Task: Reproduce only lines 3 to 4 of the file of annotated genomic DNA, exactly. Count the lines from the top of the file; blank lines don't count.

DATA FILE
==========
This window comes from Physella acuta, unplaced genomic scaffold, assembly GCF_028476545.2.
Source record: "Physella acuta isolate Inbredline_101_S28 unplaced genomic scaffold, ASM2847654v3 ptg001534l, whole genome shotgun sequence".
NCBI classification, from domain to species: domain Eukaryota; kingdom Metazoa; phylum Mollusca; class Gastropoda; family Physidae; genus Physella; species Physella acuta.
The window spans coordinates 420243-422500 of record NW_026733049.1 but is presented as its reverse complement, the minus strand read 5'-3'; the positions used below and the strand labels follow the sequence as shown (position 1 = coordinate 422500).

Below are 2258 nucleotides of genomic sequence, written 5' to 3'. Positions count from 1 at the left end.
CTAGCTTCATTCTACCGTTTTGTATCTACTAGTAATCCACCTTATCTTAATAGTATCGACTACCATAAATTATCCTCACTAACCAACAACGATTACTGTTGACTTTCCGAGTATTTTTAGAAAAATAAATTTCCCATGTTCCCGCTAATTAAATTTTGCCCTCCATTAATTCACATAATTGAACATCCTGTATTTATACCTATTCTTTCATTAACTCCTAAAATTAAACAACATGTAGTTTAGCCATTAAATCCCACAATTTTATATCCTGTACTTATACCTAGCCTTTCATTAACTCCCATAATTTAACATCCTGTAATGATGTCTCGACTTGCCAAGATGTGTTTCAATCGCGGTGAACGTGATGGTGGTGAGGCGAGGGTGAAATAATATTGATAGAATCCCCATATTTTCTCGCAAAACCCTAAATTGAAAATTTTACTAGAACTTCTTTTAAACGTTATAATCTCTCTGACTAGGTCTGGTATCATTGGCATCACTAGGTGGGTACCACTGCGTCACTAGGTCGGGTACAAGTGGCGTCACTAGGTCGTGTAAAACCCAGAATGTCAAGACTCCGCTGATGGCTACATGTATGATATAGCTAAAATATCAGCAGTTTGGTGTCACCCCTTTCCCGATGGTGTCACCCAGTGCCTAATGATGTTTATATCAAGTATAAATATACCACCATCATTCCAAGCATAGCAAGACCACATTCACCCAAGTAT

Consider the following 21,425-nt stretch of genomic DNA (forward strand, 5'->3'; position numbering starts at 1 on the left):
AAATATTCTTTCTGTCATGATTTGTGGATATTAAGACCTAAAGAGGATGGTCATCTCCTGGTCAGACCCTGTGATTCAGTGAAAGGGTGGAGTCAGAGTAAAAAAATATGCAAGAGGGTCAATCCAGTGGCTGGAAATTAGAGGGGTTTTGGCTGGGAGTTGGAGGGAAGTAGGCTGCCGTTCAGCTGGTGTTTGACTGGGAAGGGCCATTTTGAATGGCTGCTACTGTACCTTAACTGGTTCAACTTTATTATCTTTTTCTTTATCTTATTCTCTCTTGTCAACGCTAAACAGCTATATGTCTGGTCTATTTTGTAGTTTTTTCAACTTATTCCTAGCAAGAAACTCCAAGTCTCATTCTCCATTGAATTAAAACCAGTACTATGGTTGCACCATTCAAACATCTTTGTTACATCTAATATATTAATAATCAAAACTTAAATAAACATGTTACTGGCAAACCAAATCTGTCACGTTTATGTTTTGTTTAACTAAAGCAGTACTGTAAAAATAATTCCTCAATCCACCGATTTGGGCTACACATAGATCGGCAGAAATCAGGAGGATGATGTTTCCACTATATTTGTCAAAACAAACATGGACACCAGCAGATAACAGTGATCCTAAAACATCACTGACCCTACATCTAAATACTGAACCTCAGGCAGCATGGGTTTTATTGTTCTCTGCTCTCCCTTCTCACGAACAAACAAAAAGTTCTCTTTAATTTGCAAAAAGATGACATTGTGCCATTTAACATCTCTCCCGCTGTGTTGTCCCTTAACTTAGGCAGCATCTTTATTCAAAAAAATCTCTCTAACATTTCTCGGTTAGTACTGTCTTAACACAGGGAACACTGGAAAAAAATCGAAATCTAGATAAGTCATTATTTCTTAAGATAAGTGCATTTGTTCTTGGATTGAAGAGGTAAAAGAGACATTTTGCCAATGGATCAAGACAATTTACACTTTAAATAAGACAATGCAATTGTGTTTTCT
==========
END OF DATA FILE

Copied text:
NCBI classification, from domain to species: domain Eukaryota; kingdom Metazoa; phylum Mollusca; class Gastropoda; family Physidae; genus Physella; species Physella acuta.
The window spans coordinates 420243-422500 of record NW_026733049.1 but is presented as its reverse complement, the minus strand read 5'-3'; the positions used below and the strand labels follow the sequence as shown (position 1 = coordinate 422500).